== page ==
To Bartók, the piano was a modernist percussion instrument of hammers and wires and pedals, an instrument that couldn't be less suited for the long legato lines and smooth, sculpted sound of nineteenth century piano music, but that also couldn't be more suited for the sharp-cornered, hard-edged sound of twentieth century piano music, particularly Bartók's own piano music. And while earlier pianists have tried to capture Bartók's particularly percussive style of piano writing, nearly all of them were brought up in the nineteenth century and thus, intentionally or not, rounded off Bartók's corners and blunted his edges. Not Zoltán Kocsis; as a Hungarian pianist, Kocsis was born playing Bartók's melodies, harmonies, and rhythms, and as a twentieth century pianist, Kocsis is utterly at home in Bartók's sharp, hard, and edgy world. In this complete set of all Bartók's music for solo piano, Kocsis turns in what may be the finest set of the music in recorded history. Everything from the easiest Microkosmos through the insanely demanding Allegro barbaro is brilliantly performed, thoroughly convincing, and absolutely enjoyable, and nothing sounds long, smooth, or round. While certainly not intended to be listened to all in one sitting, Kocsis' Bartók set is the one to have if you're having only one. Philips' piano sound is, as always, crisp, vivid, and just about real.
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Classical - Released January 1, 2009 | Deutsche Grammophon (DG)

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Classical - Released August 28, 1997 | Decca Music Group Ltd.

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Violin Concertos - Released April 13, 2018 | Ondine

Hi-Res Booklet Distinctions Diapason d'or - Gramophone Award - Gramophone Record of the Month - Exceptional sound - 5 Sterne Fono Forum Klassik - 5 étoiles de Classica
Today, Finland is one of the richest musical countries on Earth. Thanks to the exceptional quality of its musical teaching it produces numerous composers, conductors and artists who perform all over the world. The very rich catalogue of the dynamic Finnish publisher Ondine contains several recordings of the German violinist Christian Tetzlaff (Sonatas and Partitas for Solo Violin) by Bach, Mozart's sonatas, Trios by Brahms, concertos by Mendelssohn, Schumann and Shostakovich); and the Finnish conductor Hannu Lintu (Sibelius, Mahler, Enescu, Berio, Messiaen, Lindberg, Melartin), but it is their first record together. Bartók's two Violin Concertos were written thirty years apart, for two virtuosos. While the Second Concerto in the form of variations on a theme that develop ingeniously across three movements, has been well-known for a long time, the first remained unheard for years. Written as a declaration of love for the Hungarian-Swiss violinist Stefi Geyer, for whom Bartók had fallen, it was a secret kept by the dedicatee: it was only long after the composer's death that the violinist let Bartók's patron and close friend, the conductor Paul Sacher, know about the work. He would see that it was performed, with Hansheinz Schneeberger, but only in 1958. Bartók's two concertos, essential parts of the repertoire for violin and orchestra would enjoy a well-deserved resurgence in interest among a younger generation of violinists – the recording of the same works by Renaud Capuçon for Warner came out a few weeks ago. This new version, magnificently recorded, carefully explores all the orchestral richness, in perfect dialogue with Christian Tetzlaff's outstanding violin. © François Hudry/Qobuz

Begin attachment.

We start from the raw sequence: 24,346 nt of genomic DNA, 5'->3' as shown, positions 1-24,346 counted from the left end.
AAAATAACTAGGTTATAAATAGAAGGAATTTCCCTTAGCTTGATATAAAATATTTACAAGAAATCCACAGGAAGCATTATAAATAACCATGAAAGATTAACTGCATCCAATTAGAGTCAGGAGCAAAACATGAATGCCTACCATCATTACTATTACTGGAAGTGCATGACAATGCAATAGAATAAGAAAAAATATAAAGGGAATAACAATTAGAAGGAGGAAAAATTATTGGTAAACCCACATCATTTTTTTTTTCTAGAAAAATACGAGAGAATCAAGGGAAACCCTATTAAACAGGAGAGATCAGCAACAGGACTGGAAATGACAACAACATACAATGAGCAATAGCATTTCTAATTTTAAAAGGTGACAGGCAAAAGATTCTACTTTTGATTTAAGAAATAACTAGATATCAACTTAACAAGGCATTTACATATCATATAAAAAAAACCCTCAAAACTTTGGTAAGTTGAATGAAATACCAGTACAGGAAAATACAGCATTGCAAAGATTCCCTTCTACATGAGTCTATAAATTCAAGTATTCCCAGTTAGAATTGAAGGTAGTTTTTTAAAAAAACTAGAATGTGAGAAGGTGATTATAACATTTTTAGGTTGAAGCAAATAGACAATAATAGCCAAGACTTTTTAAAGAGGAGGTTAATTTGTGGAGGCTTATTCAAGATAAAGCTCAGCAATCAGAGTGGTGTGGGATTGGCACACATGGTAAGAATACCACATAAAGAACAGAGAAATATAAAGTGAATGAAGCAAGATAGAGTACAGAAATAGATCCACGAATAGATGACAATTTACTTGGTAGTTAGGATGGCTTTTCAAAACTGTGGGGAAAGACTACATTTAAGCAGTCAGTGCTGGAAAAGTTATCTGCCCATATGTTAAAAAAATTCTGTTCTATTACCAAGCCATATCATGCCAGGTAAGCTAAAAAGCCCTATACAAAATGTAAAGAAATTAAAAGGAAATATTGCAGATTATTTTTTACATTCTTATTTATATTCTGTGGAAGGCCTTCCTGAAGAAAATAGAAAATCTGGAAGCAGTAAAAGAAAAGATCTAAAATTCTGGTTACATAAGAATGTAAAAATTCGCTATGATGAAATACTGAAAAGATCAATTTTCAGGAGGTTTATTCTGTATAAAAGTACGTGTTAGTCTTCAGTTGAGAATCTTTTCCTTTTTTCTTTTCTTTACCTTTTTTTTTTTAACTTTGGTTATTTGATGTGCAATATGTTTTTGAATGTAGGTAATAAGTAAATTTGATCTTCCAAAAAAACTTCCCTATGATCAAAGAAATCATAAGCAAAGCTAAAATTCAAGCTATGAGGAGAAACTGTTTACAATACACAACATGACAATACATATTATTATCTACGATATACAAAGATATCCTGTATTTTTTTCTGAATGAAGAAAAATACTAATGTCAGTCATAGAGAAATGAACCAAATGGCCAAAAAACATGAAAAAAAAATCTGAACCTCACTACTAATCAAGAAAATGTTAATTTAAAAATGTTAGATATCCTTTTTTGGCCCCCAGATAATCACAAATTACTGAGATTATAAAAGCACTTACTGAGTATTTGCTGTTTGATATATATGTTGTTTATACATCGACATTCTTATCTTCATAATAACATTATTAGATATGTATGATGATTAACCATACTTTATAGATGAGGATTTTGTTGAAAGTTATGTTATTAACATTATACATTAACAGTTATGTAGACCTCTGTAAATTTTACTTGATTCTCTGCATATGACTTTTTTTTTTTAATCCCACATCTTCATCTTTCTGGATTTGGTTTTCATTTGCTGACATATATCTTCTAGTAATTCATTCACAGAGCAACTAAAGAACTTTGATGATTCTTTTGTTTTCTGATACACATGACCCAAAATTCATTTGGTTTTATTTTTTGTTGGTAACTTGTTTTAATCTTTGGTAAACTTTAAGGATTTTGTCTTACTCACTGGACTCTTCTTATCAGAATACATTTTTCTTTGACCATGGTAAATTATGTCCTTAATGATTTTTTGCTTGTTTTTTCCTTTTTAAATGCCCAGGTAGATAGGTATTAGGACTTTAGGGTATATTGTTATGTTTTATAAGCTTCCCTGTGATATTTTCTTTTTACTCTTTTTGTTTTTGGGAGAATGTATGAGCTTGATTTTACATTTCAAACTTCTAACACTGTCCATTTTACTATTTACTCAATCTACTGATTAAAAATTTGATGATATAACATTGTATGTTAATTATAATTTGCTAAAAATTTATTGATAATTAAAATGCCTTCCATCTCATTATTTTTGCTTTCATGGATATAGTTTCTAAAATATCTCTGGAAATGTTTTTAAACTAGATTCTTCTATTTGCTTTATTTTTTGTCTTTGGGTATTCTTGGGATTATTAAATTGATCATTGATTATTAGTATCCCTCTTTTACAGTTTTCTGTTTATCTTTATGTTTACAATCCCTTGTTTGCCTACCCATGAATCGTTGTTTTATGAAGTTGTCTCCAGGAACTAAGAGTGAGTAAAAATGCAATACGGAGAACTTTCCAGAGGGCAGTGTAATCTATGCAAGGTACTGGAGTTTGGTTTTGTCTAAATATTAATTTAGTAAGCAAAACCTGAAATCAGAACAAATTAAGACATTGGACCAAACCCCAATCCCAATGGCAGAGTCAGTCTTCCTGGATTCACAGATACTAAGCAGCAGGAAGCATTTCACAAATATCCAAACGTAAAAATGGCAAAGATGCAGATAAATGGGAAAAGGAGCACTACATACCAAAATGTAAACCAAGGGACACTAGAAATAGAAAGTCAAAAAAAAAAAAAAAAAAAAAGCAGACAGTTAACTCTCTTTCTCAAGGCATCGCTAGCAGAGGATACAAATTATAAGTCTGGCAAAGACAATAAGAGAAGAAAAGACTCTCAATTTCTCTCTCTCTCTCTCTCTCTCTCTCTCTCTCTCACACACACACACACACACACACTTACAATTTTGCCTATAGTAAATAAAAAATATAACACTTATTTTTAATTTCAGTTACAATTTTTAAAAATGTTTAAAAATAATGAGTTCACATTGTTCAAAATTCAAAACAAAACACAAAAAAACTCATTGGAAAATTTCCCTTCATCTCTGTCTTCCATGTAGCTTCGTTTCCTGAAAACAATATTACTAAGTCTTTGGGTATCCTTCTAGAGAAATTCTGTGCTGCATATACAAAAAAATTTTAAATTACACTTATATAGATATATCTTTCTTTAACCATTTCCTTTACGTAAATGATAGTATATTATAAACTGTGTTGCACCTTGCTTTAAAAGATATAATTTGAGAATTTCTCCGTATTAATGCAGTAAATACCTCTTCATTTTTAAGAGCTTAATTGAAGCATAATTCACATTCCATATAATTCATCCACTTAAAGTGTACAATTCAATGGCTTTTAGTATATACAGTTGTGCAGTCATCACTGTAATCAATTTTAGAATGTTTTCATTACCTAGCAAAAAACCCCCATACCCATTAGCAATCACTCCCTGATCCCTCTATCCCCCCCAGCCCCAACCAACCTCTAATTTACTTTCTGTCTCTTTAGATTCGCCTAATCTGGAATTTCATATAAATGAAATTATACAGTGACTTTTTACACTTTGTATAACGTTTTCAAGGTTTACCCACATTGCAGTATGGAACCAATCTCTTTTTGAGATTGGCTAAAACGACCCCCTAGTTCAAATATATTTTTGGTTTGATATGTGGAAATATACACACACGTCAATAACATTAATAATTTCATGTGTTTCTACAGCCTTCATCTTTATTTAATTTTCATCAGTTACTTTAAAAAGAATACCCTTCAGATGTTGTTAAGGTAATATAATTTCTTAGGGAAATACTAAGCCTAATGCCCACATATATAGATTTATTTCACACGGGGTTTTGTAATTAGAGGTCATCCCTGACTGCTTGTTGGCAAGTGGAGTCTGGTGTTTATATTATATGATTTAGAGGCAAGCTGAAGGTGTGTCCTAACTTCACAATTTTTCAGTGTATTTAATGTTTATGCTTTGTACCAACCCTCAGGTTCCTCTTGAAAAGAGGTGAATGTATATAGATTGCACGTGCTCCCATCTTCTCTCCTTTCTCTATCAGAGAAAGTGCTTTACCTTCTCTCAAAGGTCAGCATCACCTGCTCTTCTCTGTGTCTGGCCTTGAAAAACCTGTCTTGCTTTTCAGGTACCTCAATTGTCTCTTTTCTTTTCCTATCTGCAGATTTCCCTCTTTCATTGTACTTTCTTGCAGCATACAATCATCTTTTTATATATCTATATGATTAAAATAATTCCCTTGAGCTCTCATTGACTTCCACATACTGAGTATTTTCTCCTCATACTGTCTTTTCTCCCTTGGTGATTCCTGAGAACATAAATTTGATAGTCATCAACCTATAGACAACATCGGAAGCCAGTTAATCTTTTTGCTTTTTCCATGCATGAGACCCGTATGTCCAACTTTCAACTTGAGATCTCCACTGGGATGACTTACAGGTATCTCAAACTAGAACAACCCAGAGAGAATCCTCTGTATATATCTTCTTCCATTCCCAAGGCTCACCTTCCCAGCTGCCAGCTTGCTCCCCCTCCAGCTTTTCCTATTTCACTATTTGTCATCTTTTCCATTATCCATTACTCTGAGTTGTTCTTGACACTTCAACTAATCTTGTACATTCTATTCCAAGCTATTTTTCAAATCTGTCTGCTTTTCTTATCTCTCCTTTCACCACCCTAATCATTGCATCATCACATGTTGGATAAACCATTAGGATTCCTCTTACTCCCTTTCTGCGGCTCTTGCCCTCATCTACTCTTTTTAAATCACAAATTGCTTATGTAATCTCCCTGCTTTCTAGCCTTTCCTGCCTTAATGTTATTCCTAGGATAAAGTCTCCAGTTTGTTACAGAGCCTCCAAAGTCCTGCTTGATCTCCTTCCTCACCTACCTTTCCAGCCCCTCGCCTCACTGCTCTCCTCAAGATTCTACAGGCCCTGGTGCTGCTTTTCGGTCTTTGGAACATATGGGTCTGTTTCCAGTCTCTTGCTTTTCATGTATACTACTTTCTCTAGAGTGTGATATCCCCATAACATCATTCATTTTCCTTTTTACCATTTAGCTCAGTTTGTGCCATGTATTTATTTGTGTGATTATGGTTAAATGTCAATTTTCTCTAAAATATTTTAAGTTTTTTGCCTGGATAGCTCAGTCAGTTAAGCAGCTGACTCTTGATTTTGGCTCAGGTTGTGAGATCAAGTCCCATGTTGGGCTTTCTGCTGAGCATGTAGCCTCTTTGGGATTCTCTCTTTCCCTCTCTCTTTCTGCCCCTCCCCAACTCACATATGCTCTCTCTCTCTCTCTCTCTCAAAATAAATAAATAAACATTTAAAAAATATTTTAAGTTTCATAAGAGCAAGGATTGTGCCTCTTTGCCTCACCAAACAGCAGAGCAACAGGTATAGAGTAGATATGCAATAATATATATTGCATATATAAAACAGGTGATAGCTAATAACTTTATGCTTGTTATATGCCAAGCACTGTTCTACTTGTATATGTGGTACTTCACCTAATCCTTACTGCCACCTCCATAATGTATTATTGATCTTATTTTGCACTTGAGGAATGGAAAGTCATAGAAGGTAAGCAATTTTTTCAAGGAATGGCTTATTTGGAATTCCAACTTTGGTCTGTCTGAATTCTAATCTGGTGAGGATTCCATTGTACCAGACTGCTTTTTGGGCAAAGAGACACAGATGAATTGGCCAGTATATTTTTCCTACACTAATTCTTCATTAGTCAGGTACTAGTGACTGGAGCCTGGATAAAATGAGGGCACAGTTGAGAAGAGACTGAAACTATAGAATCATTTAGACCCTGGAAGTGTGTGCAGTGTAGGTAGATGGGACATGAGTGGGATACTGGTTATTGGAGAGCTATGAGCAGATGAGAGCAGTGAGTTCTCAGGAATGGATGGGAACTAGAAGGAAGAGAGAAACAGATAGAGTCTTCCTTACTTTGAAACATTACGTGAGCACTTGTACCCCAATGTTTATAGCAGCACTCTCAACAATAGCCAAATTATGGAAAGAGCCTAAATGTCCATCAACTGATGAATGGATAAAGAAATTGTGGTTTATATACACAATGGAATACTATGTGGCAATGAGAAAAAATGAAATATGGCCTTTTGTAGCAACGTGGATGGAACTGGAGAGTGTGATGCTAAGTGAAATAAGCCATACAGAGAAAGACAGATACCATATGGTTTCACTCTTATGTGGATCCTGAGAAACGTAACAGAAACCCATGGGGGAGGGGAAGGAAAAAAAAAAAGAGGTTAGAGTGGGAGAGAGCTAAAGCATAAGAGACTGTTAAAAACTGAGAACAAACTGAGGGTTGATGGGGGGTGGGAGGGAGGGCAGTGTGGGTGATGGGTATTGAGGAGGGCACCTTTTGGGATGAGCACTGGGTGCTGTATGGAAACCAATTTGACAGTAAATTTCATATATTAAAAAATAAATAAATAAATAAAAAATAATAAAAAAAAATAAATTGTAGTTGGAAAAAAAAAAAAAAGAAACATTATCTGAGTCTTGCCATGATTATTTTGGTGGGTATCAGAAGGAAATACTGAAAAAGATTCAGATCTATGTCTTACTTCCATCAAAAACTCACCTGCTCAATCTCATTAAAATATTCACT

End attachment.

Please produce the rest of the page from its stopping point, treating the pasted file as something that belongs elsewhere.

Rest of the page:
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Classical - Released January 1, 1997 | Decca Music Group Ltd.

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Classical - Released June 22, 2010 | harmonia mundi

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Classical - Released January 1, 1988 | Deutsche Grammophon (DG)

Distinctions Gramophone Record of the Year
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Classical - Released January 1, 1995 | Deutsche Grammophon (DG)